I agree with the previous comments. The offered model helps us to stress the question, what is going on inside historical education processes. Furthermore, it underpins the function of history education as a “bridge” between history as academic discipline and social communication with history. Nonetheless, I see three challenges:

    1.) As Andreas Körber pointed out, Rüsen and other colleagues (e.g. Bergmann[1]) suggest that such academic model (e.g. Rüsens matrix), which fixes historical thinking, is a key to describe historical learning. Of course this is not unproblematic as Peter Seixas pointed out. In pragmatic perspective it could be that – to paraphrase Lee & Shemilt – such a concept is used not as a scaffold but as a cage for pupils’ learning. For empirical research it maybe leads us only to top down strategies and we ignore what we could find in our data. But on the other hand we need a theoretical ground for our work.

    2.) In this context, I agree with Stéphane Lévesque. History as a discipline and history education could not be described as separated spaces. It is true that historians often deal with questions which are unrelated to public discussions. But historians as humans live in their societies. And I am sure that they use their concepts which they have learned in different social situations when they are doing their job. But what we need are categories to differentiate these fields.

    3.) I am not sure if the concept of “collective memory” is helpful to understand how social communication with history works. “Memory“, as Demantowsky[2] and Ziegler[3] pointed out, is a subjective construct which is connected with our lifespan. But, if we understand history as narrative practice, we also talk about situations in the past, which happened before our “memory” started to work. In this perspective the construct of memorization maybe covers how and why we make history. Moreover, if we use it as metaphor for social processes, maybe we ignore the different functions between the social process of doing history and individual memorization. In German speaking history education many colleagues use “historical culture” as an alternative term (e.g. Rüsen). Marko Demantowsky[4] recently offered “public history”. But in reference to both approaches we could discuss new problems.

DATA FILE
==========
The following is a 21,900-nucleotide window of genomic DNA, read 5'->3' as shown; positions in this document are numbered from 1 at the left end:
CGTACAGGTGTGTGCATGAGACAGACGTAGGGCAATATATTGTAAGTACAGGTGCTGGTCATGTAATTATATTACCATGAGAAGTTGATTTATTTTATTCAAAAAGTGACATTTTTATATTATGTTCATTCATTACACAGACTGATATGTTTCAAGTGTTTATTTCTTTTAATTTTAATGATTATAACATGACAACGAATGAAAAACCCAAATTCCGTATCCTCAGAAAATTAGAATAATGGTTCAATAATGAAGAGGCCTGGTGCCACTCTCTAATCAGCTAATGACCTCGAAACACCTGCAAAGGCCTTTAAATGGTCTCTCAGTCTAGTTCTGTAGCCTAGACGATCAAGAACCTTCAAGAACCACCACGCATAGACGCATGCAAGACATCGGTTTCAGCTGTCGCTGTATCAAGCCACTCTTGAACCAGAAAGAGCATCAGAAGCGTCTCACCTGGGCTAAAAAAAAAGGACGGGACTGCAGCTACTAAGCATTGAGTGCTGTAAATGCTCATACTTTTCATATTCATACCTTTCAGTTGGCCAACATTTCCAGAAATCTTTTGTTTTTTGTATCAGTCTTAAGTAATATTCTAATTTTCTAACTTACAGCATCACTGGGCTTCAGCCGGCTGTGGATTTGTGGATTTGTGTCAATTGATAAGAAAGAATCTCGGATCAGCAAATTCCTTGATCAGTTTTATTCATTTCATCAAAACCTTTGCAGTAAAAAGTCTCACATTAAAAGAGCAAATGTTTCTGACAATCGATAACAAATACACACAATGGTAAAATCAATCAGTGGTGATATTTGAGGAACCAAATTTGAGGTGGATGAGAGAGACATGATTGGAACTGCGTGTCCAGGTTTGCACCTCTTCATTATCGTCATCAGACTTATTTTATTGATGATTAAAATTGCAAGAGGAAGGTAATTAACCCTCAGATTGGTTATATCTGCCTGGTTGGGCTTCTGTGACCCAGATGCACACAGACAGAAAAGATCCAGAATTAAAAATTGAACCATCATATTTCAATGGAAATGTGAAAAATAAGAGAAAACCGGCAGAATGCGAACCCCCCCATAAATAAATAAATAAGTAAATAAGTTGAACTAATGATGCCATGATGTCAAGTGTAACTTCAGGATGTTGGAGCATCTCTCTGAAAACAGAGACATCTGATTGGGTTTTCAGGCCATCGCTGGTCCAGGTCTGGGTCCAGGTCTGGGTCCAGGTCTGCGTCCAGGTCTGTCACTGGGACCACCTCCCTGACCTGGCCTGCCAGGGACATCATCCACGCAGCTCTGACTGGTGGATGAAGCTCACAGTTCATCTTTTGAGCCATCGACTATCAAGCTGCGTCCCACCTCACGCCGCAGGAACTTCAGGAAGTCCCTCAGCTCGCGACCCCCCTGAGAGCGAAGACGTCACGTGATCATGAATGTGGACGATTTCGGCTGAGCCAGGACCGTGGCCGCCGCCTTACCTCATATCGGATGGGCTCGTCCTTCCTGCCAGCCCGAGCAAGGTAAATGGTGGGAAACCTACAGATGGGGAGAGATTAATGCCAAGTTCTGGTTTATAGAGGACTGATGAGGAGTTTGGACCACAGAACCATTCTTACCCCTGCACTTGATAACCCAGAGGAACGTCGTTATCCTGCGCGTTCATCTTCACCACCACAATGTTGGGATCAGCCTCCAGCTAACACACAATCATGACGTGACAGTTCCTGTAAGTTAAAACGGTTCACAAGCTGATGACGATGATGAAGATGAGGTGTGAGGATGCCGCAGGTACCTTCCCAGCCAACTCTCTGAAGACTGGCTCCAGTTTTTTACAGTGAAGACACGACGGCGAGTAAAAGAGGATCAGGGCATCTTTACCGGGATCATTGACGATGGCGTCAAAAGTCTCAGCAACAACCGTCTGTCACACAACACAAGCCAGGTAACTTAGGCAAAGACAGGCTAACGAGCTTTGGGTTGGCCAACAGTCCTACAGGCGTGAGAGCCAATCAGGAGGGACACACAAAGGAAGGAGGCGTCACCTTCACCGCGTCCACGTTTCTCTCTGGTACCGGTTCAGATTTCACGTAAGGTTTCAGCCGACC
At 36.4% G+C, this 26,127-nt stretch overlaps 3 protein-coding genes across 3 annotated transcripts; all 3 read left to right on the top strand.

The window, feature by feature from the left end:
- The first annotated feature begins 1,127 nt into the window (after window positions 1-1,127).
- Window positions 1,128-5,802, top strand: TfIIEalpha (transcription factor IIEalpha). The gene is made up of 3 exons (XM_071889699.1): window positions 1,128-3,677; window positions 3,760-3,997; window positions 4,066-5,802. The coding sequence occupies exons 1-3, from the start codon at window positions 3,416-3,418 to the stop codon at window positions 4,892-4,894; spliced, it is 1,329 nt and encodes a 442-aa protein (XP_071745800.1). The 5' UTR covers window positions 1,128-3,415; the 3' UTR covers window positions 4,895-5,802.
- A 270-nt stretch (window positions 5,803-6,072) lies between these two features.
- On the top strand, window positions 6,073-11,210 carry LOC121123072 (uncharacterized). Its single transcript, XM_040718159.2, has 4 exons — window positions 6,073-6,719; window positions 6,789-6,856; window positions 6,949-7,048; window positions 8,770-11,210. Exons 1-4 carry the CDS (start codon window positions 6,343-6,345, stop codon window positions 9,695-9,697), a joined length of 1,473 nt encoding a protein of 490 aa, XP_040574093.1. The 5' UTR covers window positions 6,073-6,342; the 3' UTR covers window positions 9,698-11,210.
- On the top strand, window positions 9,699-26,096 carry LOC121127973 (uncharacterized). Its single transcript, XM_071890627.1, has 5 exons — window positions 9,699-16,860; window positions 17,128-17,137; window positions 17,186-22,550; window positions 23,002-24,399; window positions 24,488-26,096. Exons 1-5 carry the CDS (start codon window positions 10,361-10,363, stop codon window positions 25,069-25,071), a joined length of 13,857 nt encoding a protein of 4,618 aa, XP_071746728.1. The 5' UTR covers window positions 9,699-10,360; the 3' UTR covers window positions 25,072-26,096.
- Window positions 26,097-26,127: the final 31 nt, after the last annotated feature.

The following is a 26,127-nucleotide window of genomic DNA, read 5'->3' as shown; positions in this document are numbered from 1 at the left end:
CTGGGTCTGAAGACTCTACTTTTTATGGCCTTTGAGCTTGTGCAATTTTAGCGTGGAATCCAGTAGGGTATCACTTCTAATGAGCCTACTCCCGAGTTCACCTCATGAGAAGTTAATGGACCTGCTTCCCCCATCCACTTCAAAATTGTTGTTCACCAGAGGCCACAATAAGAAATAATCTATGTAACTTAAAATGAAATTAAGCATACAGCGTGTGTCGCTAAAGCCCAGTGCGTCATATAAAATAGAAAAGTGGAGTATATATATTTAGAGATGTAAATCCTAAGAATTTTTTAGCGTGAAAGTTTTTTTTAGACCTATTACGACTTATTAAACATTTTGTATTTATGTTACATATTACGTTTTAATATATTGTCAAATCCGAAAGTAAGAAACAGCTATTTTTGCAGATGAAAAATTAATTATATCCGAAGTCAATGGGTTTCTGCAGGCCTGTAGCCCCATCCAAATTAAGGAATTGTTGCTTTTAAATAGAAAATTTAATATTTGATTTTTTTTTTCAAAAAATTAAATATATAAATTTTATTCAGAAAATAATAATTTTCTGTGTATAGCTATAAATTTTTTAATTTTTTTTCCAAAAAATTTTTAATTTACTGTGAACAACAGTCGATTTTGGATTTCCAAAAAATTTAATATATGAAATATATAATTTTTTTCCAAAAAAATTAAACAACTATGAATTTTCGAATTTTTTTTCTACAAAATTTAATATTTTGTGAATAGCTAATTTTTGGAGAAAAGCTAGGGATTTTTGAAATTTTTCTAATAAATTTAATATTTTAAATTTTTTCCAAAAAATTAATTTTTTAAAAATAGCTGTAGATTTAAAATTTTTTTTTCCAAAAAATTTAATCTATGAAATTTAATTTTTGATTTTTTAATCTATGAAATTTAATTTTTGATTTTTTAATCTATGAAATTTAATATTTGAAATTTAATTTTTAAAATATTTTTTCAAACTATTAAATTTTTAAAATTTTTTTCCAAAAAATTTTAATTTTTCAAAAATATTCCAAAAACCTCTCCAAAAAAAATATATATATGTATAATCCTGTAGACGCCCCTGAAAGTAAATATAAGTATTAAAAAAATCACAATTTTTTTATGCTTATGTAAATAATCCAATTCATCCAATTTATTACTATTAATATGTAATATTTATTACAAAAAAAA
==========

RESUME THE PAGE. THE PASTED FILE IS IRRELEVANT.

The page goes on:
In fact, it is a key problem of history education how individuals think about history in (different) social contexts. This is especially important, if we want to support powerful learning environments in history classes. Maybe in addition to the concept of “collective memory” we could use social constructivist theories (e.g. Siebert [5]) which focus on communication and social interaction to understand the “purple” zone of Seixas model (a “history/communication matrix”?). Asking what people do, if they use historical material (sources and – written/oral – historical narrations), and how they “communicate” with the material and other people, maybe leads us to differentiated terms to understand that process.

    However, this “history/memory matrix” offered by Peter Seixas, helps us to talk about our perspectives on history education in different language contexts. In the end, our understandings of historical education processes start with translations and explaining of the concepts we use, as Peter Seixas pointed out during his lecture in Basel in 2015. To this end I hope that I get the point.

    [1] Bergmann, Klaus (2008): Geschichtsdidaktik. Beiträge zu einer Theorie historischen Lernens, 3. Auflage, Schwalbach/Ts.
    [2] Demantowsky, Marko (2005): Geschichtskultur und Erinnerungskultur – zwei Konzeptionen des einen Gegenstandes. Historischer Hintergrund und exemplarischer Vergleich. In: Geschichte, Politik und ihre Didaktik 33 (2005), S. 11–20.
    [3] Ziegler, Béatrice (2014): “Erinnert euch!” – Geschichte als Erinnerung und die Wissenschaft. In: Gautschi, Peter & Sommer Häller, Barbara (Hrsg.): Der Beitrag von Schulen und Hochschulen zu Erinnerungskulturen. Schwalbach / Ts.: Wochenschau, S. 69-89.
    [4] Demantowsky, Marko (2015): “Public History” – Aufhebung einer deutschsprachigen Debatte? In: Public History Weekly 3, 2, DOI: dx.doi.org/10.1515/phw-2015-3292.
    [5] Siebert, Horst (2004): Sozialkonstruktivismus. Gesellschaft als Konstruktion. In: Journal of Social Science Education, 2, S. 95‒103.

  9. Thünemann, Holger

    Andreas Körber is completely right. A commented collection of the models being discussed would be enormously helpful. The models developed in the recent four decades by Jörn Rüsen, Karl-Ernst Jeismann [1], Bodo von Borries [2], Peter Seixas, Peter Gautschi [3], Jannet van Drie and Carla van Boxtel [4] have had an influence on our historical thinking processes and on our academic discourse in general which can’t be overestimated. On the other hand, some of these models have never been described, discussed or criticized as profoundly as necessary. Let’s start working on this important point!